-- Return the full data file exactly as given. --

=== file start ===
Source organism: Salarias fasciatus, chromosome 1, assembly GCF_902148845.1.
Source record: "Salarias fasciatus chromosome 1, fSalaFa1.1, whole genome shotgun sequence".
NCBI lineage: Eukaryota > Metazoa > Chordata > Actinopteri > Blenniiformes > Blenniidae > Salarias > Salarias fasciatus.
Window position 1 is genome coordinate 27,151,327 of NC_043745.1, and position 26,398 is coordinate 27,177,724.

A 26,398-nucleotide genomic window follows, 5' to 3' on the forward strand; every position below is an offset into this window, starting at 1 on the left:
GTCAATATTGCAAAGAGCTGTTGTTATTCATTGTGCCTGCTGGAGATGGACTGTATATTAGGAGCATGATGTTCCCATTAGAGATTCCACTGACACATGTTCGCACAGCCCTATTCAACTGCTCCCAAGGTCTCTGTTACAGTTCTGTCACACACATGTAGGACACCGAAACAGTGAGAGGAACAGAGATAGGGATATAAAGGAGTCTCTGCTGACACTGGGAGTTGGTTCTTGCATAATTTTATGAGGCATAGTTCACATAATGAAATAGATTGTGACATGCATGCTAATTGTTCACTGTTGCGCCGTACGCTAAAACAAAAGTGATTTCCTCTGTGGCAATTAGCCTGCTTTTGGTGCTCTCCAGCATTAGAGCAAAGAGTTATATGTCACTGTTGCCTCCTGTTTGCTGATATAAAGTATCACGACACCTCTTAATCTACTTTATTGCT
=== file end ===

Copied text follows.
Source organism: Salarias fasciatus, chromosome 1, assembly GCF_902148845.1.
Source record: "Salarias fasciatus chromosome 1, fSalaFa1.1, whole genome shotgun sequence".
NCBI lineage: Eukaryota > Metazoa > Chordata > Actinopteri > Blenniiformes > Blenniidae > Salarias > Salarias fasciatus.
Window position 1 is genome coordinate 27,151,327 of NC_043745.1, and position 26,398 is coordinate 27,177,724.

A 26,398-nucleotide genomic window follows, 5' to 3' on the forward strand; every position below is an offset into this window, starting at 1 on the left:
GTCAATATTGCAAAGAGCTGTTGTTATTCATTGTGCCTGCTGGAGATGGACTGTATATTAGGAGCATGATGTTCCCATTAGAGATTCCACTGACACATGTTCGCACAGCCCTATTCAACTGCTCCCAAGGTCTCTGTTACAGTTCTGTCACACACATGTAGGACACCGAAACAGTGAGAGGAACAGAGATAGGGATATAAAGGAGTCTCTGCTGACACTGGGAGTTGGTTCTTGCATAATTTTATGAGGCATAGTTCACATAATGAAATAGATTGTGACATGCATGCTAATTGTTCACTGTTGCGCCGTACGCTAAAACAAAAGTGATTTCCTCTGTGGCAATTAGCCTGCTTTTGGTGCTCTCCAGCATTAGAGCAAAGAGTTATATGTCACTGTTGCCTCCTGTTTGCTGATATAAAGTATCACGACACCTCTTAATCTACTTTATTGCT